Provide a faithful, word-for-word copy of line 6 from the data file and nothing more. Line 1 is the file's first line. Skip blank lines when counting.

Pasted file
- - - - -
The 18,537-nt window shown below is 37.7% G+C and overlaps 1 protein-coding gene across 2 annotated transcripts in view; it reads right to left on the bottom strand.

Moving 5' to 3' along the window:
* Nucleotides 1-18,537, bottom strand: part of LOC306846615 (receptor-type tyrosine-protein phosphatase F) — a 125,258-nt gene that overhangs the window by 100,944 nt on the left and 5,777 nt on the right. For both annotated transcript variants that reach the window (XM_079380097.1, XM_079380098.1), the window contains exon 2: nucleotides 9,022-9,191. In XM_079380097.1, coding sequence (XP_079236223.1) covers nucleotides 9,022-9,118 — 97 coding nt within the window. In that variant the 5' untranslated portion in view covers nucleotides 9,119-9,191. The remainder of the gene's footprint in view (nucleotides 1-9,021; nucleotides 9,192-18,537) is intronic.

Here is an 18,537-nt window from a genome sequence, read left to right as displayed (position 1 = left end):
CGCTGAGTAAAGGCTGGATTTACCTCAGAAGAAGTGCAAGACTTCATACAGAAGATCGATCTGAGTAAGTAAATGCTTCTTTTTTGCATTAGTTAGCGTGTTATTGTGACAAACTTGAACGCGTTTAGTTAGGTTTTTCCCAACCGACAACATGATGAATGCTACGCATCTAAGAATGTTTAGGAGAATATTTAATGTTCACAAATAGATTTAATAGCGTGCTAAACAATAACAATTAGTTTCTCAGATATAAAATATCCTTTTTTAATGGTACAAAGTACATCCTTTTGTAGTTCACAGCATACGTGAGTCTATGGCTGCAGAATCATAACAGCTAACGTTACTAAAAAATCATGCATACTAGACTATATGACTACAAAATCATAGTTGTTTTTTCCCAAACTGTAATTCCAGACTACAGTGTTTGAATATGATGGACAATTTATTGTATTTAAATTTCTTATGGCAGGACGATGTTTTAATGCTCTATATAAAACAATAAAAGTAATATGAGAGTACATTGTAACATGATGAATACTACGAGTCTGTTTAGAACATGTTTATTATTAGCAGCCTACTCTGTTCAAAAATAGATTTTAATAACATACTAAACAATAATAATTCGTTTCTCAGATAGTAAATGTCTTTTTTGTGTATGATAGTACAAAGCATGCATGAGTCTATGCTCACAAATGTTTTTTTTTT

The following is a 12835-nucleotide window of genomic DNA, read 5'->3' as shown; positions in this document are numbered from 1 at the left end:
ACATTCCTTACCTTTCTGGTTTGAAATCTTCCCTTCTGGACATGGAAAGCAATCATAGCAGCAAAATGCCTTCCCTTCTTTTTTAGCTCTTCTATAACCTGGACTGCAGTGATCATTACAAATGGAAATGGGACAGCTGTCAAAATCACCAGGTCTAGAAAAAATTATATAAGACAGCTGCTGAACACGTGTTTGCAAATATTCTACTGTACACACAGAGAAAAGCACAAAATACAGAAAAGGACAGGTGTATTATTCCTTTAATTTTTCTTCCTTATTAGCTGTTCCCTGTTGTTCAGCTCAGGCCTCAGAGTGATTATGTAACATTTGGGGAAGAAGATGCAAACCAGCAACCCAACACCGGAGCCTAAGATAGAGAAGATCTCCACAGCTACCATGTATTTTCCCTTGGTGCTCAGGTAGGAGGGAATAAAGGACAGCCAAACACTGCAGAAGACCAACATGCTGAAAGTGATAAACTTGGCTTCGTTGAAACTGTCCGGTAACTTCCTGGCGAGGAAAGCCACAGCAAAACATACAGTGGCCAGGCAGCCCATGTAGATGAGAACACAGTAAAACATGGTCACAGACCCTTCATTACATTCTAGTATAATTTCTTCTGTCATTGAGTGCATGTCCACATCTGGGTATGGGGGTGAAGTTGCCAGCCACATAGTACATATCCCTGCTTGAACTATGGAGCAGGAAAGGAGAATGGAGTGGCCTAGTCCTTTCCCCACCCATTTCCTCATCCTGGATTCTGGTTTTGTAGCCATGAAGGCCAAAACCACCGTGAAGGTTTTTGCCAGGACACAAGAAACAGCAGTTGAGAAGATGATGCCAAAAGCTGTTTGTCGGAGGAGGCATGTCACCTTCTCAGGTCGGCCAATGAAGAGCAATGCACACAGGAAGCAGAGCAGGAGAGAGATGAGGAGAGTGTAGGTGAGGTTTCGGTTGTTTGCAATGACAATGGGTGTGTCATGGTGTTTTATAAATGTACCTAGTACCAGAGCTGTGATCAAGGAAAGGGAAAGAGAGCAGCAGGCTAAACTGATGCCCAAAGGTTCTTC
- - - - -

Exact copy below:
The following is a 12835-nucleotide window of genomic DNA, read 5'->3' as shown; positions in this document are numbered from 1 at the left end: